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About Drybrushing - The 'Pounce' Method: Article or Project

Assorted stiff white bristled ROUND brushes
Assorted non-fire stains (acrylic ceramic paints)
Sponge
Water
Paint Palette or tile
Paper sack or similar
Suitable bisque

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BASICS ON HOW TO DRY BRUSH - POUNCING

There are several methods of dry brushing. One is used for smoothly detailed items (I refer to it as pouncing) and the other for highly detailed/textured items (I refer to it as dragging). Highly detailed items give the best contrast , are easier, and give the most contrast in details. The following method of dry brushing is common for the less detailed/textured items, those with a smother finish and to obtain a fabric/cloth type of effect.

Begin your project by having a prepared piece of bisque, fired to cone 03-05. Wipe your bisque down with a damp sponge and use a stiff bristled brush to make sure all the detailing is free of dust particles. Let it dry thoroughly. Make sure you have a good selection in sizes of stiff ROUND white bristled brushes. DO NOT WET your brushes through out this process, even to change colors.

To begin painting, you will apply a base coat on the entire piece with stain. You may need to add a small amount of water to your brush occasionally to allow the paint to flow into the deep crevices. Scrub paint into the design and then smooth it out so there are no brush strokes and an even, smooth application. You may need a second coat or at least touch-ups because when air bubbles pop, you will see missed spots in the crevices.

The technique used here is known as 'pounce' dry brushing. Typically, that is base coating an item with a base color and them by applying darkest to lightest, building up contrasting colors slowly.

To dry brush, take your DRY white stiff bristled round brushes. DO NOT wet them prior to paint application. Make a small puddle of paint on your palette. Run the tip edge of the brush through the edge of a puddle of paint, applying a small amount of paint to the tips of the brush bristles. It will take some practice to know how much to add at one time, so don’t give up if you don’t seem to be making much progress or if you pick up too much paint.

Holding your brush upright, bristles down, scrub the paint into your brush by using a pressing circular motion on a piece of newspaper or brown paper sack (or similar). This will work your paint into the bristles. Your paint should NEVER move up the bristles further than about half way or you are using too much paint.

Lightly swipe the brush sidewise across the paper (all sides of the brush). There should be little or no paint show on the paper if touched after the initial swiping. The process of swiping will remove excess traces that would splotch on your piece. If you leave a trail of a lot of paint, you have picked up too much and may have to wipe off more. The point is to be able to lightly touch your brush down on the paper or the bisque without leaving a splotch of color.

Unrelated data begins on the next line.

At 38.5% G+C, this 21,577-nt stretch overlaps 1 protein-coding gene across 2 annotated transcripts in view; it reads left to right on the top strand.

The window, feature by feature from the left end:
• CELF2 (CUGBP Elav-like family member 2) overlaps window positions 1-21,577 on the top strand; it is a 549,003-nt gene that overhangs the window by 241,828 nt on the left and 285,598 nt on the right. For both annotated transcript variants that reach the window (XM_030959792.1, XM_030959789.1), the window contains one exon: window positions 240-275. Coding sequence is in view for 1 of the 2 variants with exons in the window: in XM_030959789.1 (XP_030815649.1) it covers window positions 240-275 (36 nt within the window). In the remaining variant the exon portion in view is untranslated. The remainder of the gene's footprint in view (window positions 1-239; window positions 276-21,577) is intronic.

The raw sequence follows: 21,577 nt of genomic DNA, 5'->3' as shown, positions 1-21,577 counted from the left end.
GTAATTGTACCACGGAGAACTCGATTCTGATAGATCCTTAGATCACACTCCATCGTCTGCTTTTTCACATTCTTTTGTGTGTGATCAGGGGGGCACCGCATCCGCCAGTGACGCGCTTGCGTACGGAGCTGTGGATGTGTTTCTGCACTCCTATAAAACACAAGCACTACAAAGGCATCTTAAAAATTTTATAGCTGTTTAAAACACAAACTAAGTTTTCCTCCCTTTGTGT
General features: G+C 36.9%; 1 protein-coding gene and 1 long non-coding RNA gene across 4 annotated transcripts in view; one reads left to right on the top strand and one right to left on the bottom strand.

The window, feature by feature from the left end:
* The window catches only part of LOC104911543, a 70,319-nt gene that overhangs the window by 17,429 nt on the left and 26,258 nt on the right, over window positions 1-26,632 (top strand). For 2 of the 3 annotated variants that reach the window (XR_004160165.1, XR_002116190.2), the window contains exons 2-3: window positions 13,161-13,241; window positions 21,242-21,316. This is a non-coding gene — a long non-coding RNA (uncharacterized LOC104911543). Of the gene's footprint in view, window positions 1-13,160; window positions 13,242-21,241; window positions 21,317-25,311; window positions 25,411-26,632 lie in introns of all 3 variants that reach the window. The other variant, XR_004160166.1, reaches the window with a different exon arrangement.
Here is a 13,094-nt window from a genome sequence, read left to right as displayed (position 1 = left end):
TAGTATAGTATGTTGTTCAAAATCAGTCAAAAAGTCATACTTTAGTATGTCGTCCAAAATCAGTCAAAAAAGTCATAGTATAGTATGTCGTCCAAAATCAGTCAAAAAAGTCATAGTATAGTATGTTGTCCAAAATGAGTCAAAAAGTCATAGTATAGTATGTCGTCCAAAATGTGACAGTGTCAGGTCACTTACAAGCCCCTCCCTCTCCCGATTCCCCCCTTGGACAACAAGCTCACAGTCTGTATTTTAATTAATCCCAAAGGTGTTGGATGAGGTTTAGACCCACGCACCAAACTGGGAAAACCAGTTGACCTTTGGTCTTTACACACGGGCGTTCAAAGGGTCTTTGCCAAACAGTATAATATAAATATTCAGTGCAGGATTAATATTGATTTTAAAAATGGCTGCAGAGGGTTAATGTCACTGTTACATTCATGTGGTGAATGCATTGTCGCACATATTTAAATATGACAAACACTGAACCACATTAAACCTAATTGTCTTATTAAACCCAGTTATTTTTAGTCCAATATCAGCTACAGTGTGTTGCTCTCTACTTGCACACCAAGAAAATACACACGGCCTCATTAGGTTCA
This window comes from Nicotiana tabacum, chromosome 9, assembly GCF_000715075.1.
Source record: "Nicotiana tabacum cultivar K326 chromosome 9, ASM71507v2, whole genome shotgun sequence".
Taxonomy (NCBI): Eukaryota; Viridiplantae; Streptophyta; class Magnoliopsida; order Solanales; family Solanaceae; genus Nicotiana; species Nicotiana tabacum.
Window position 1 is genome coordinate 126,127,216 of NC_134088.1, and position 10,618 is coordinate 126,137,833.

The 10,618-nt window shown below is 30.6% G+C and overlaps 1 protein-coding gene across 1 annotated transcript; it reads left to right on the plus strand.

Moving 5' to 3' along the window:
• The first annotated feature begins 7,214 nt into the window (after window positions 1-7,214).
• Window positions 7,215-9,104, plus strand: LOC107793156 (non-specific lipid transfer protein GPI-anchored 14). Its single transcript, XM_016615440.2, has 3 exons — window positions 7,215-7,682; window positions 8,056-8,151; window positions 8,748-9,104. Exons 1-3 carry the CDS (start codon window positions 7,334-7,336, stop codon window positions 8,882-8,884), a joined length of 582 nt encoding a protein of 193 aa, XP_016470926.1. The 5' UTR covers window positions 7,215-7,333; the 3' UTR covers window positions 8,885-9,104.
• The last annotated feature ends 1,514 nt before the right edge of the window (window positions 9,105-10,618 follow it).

Next, POUNCE your brush on your item. To do this, hold your brush straight up, perpendicular to the item (90 degree angle). Briskly strike down on the bisque and then lift your brush. Repeat the pouncing quickly and direct strokes to evenly cover the area desired. Slowly increase pressure of the brush as the paint unloads on the area being dry brushed. When no more paint is evident, reload your brush. Work evenly and do one coat over the entire area and then go back and apply another layer of color. Each layer will enhance the color and the coverage. DO NOT apply so much paint that it fills the crevices. If this happens, let the paint dry then go back and reapply your base coat to the area and when dry, start over with dry brushing. This is where patience pays off. You may have to apply 7, 8 10 coats to get the contrast you desire, but don’t rush it. Add as many layers as needed to get the color as strong/bright as you want it. As you become more proficient, it will become easier. After one color is applied, a lighter color is most often applied over that, each one adding more depth and highlights. Project instructions will explain further.

Do not try to rush it. Do not keep scrubbing the brush on the paper until the paint is gone before applying to the piece. You just want to get it worked into the bristles and then when you swipe the sides off, that will make it so there will not be a bright dab of color with your first stroke. Remember to start with a very light touch on your item and then slowly increase pressure as you ‘control’ the application.

As mentioned previously, DO NOT wash your brush between colors. Follow directions for each piece as they usually address changing colors. If you absolutely need to remove all traces of color, wash the brush and choose another dry one to continue with a new color.

NOTE: if the paint begins to get close to the ferrule (metal shaft around bristles) you are picking up too much paint and/or you are not unloading all of it on your item. If needs be, use a paper towel and wipe excess color from the brush.

Dry brushing wears out brushes rather quickly, so try to find a balance between scrubbing your bristles to unload the paint and scrubbing away the bristles after the paint is gone.

This method was most popular during the Dona Softee craze, but is still widely used.

 

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